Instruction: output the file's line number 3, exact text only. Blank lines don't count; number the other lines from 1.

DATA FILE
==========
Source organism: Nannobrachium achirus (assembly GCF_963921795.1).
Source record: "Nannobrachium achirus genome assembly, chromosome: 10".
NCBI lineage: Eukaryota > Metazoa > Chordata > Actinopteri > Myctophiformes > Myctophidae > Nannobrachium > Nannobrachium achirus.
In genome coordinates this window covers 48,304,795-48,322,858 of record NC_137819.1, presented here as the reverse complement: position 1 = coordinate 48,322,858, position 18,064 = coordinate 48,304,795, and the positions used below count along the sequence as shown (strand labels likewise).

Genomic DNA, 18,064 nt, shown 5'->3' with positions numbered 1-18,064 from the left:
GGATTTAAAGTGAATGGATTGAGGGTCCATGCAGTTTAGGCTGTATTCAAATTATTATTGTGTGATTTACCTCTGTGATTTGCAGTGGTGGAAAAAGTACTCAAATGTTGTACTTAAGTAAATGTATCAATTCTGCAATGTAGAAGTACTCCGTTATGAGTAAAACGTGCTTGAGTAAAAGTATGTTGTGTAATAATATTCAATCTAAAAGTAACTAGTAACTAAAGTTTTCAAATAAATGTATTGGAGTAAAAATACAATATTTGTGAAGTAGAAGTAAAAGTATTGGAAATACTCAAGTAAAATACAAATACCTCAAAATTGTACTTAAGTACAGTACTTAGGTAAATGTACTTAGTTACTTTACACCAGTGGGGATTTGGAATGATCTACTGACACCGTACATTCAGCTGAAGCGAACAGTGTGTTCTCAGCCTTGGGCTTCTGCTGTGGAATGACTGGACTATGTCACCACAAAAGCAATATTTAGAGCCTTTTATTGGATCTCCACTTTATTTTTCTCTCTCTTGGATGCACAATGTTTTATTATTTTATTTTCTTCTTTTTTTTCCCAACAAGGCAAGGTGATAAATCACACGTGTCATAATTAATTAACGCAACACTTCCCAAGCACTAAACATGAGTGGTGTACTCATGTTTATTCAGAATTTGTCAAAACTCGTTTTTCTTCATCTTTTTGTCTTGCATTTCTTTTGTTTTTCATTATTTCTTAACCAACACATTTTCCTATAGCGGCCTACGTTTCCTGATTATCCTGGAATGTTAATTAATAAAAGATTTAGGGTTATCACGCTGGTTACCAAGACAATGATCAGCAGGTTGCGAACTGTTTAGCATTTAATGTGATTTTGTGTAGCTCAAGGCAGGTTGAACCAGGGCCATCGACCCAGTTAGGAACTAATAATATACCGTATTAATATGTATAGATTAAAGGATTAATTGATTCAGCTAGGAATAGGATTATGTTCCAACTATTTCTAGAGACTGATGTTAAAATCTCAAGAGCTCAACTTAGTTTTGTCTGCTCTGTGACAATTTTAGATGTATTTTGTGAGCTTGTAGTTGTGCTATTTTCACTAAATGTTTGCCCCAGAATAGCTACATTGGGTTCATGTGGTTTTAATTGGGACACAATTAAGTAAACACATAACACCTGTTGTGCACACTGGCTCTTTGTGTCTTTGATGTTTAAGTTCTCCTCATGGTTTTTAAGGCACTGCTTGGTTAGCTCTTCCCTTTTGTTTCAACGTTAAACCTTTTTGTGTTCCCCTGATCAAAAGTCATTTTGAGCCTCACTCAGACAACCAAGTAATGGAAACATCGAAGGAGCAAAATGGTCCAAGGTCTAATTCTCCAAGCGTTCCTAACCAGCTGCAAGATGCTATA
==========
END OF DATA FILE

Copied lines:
NCBI lineage: Eukaryota > Metazoa > Chordata > Actinopteri > Myctophiformes > Myctophidae > Nannobrachium > Nannobrachium achirus.